Dr. Ann Peters, an intensively trained surgeon, diagnoses and treats GYN patients in The Gynecology Center at Mercy Medical Center in Baltimore, Maryland.
Inflammatory bowel disease, or IBD, includes disorders that cause inflammation of the intestines. IBD is treated at Mercy by expert gastroenterologists.
The Institute for Gynecologic Care is the flagship Center of Excellence in the highly respected and widely acclaimed Weinberg Center for Women’s Health & Medicine at Mercy.
Mercy offers emergency care on the Downtown Baltimore campus 24 hours a day, 7 days a week (410-332-9477) with access to a trained emergency medicine team, diagnostic services and consultations with specialists.
In case of an Emergency, Dial 911 and follow the instructions of the EMS (Emergency Medical Services) team.
Mercy Medical Center's downtown campus includes our Main Hospital - The Mary Catherine Bunting Center, McAuley Plaza and The Weinberg Center.
General visiting hours at Mercy are 11:00 am to 8:30 pm. Hours vary by floor, please check with the nursing staff or call 410-332-9555.
The cancer surgeons of Surgical Oncology at Mercy Medical Center in Baltimore, Maryland, work with our interventional radiologists to offer portal vein embolization for patients who have large liver tumors.
Portal vein embolization is a technique used prior to surgery to treat liver cancer. In most cases, the liver has a unique ability to re-grow tissue when a minimum portion of healthy tissue is left intact. In cases where a tumor of the liver is so large that a large amount of the tumor itself would have to be removed, doctors will induce the liver to grow larger prior to surgery. This allows the cancer surgeon to remove the tumor while leaving a large enough portion of the liver to sustain normal functions.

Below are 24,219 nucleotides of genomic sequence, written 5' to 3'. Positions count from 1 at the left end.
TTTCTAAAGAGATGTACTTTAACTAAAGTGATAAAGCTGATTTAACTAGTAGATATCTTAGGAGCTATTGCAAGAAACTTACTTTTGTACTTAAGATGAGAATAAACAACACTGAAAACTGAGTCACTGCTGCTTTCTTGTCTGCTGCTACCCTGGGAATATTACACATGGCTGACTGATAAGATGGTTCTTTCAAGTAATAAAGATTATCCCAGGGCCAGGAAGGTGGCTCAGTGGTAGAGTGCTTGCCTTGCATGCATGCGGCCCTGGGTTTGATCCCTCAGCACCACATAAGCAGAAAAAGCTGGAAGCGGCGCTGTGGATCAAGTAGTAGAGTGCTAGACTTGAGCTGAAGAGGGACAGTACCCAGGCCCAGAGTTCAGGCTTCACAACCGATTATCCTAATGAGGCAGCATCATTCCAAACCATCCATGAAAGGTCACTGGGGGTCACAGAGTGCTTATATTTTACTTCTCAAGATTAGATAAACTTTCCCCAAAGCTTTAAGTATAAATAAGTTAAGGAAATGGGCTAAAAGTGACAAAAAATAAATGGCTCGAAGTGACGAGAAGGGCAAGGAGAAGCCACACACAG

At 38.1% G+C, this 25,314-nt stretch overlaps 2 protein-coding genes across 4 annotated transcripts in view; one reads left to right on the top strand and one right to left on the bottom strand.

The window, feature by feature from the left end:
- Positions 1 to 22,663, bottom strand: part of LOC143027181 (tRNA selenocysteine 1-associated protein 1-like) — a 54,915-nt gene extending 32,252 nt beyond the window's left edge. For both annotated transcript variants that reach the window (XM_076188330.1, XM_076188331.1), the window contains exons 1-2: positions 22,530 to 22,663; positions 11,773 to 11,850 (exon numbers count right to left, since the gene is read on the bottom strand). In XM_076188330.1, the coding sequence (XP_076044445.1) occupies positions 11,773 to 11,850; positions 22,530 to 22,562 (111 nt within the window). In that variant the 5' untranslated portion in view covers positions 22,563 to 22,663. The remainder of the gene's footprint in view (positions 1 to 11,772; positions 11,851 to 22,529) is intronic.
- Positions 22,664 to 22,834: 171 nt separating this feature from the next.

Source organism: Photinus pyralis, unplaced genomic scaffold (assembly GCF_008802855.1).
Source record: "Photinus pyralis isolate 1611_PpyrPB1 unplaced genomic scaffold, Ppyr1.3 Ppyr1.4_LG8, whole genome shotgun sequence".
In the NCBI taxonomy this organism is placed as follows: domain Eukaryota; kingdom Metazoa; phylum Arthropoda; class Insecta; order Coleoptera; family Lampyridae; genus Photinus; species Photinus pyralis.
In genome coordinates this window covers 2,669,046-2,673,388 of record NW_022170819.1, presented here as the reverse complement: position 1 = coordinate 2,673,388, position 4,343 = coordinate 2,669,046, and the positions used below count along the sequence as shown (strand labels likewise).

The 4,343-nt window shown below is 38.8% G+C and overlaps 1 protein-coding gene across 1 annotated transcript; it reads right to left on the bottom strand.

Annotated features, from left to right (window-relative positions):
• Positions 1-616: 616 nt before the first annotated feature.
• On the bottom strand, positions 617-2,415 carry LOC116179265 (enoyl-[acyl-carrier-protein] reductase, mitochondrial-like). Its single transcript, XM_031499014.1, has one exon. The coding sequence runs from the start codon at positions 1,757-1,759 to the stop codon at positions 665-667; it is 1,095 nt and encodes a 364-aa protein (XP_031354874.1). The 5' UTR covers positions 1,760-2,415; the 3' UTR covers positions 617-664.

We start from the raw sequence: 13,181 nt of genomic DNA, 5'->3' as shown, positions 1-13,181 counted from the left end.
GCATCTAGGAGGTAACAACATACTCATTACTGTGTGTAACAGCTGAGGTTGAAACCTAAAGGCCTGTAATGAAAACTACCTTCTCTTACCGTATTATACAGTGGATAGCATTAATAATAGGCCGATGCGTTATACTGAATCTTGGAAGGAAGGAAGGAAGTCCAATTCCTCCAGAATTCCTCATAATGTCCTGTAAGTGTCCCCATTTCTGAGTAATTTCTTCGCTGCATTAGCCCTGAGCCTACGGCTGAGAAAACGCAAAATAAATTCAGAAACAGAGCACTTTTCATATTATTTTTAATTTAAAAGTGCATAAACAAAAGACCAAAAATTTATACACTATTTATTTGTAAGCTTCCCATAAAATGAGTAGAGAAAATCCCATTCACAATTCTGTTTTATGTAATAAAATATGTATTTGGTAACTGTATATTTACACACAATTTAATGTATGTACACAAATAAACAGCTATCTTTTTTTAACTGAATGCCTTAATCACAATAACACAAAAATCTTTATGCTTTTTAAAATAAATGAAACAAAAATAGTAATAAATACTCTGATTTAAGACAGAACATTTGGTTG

The interventional radiologists will identify and cut (block) off the blood vessel that enters the liver near the tumor. This is called embolization. This will prompt your liver to create new growth in the healthy part of the liver. This new portion of the liver will remain after surgery.
A cancer surgeon will then remove the cancerous tumor from your liver. The surgery is a minimally invasive procedure, which typically allows for faster recovery time and a smaller incision.
This procedure is generally recommended for patients with large liver tumors. In these cases, any healthy portion of the liver would be too small to properly function after surgery to remove the diseased portion.
Surgical Oncology at Mercy Medical Center in Baltimore, Maryland, treats a broad range of cancers and benign tumors including colon and rectal cancer, liver cancer, pancreatic cancer, thyroid cancer, sarcoma and melanoma. Drs. Armando Sardi, Vadim Gushchin and Kurtis Campbell utilize modern medical technologies such as laparoscopy, brachytherapy, hyperthermic intraperitoneal chemotherapy (HIPEC) and radiofrequency ablation to help eliminate tumors with minimal damage to healthy tissue.
Surgical Oncology is part of The Institute for Cancer Care at Mercy Medical Center.
Dr. Kurtis Campbell is a Board Certified cancer surgeon who provides expertise in a variety of procedures including HIPEC for peritoneal carcinomatosis as well as the Whipple procedure to treat pancreatic disease.
A Mercy patient says she believes in miracles after being diagnosed with primary peritoneal cancer and given a second chance at life.